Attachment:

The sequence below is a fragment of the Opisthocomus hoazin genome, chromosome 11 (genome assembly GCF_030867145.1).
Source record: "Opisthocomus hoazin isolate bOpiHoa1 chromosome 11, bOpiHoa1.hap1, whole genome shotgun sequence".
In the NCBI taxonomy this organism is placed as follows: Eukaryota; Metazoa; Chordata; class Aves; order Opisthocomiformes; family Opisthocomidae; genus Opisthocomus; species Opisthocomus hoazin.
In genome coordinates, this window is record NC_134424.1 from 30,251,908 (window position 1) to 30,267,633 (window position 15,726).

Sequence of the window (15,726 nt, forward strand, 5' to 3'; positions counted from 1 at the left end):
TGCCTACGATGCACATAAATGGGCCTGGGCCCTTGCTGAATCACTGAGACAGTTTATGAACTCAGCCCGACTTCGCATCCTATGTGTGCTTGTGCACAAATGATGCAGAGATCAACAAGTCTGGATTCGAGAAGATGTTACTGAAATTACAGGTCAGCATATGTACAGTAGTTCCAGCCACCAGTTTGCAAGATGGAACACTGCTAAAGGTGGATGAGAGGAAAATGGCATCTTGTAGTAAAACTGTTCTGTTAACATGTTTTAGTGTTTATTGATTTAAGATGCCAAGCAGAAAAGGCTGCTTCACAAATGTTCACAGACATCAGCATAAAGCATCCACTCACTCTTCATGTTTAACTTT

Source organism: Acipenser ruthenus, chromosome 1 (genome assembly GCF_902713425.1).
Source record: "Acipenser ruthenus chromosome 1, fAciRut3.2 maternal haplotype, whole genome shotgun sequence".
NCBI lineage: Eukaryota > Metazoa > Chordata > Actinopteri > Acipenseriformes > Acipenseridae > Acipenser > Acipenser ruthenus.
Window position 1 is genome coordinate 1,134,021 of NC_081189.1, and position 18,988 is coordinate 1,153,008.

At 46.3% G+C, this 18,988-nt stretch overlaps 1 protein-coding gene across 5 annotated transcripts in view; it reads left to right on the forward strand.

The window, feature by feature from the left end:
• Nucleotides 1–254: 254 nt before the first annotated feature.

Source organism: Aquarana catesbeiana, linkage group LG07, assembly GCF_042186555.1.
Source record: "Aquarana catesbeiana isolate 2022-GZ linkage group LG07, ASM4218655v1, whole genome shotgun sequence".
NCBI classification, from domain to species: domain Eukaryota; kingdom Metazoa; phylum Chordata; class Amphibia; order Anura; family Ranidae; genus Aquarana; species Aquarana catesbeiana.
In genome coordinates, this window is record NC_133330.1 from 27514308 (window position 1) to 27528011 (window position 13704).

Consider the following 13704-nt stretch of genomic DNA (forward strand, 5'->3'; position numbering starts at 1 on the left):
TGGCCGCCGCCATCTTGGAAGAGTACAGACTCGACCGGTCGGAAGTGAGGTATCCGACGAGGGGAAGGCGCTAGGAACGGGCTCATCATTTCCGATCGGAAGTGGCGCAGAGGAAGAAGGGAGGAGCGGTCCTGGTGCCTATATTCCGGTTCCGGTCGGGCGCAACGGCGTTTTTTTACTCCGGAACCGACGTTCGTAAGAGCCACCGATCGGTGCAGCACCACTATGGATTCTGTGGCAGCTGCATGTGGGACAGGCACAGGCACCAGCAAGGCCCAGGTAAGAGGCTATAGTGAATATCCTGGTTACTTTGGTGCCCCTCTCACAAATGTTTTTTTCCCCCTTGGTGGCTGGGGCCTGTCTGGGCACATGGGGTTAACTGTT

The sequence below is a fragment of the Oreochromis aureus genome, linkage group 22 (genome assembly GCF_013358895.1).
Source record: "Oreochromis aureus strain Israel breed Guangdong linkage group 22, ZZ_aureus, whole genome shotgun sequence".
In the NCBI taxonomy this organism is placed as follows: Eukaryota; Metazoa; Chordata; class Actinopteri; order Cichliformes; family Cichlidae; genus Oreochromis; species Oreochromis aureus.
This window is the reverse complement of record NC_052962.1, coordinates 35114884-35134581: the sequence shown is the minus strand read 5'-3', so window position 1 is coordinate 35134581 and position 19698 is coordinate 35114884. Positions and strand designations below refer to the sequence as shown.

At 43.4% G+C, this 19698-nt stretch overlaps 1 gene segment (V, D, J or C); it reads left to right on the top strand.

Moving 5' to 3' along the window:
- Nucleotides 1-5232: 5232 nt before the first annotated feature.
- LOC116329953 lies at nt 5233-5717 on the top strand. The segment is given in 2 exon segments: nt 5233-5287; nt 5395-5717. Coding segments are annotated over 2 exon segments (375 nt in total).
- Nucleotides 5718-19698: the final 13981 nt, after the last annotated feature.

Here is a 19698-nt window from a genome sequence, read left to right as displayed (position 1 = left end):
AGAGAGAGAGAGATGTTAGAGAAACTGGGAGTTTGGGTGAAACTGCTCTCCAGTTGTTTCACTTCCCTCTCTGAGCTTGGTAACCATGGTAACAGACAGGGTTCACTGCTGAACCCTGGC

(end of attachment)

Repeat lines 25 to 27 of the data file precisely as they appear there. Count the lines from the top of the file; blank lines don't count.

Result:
Moving 5' to 3' along the window:
- Nucleotides 1-5232: 5232 nt before the first annotated feature.
- LOC116329953 lies at nt 5233-5717 on the top strand. The segment is given in 2 exon segments: nt 5233-5287; nt 5395-5717. Coding segments are annotated over 2 exon segments (375 nt in total).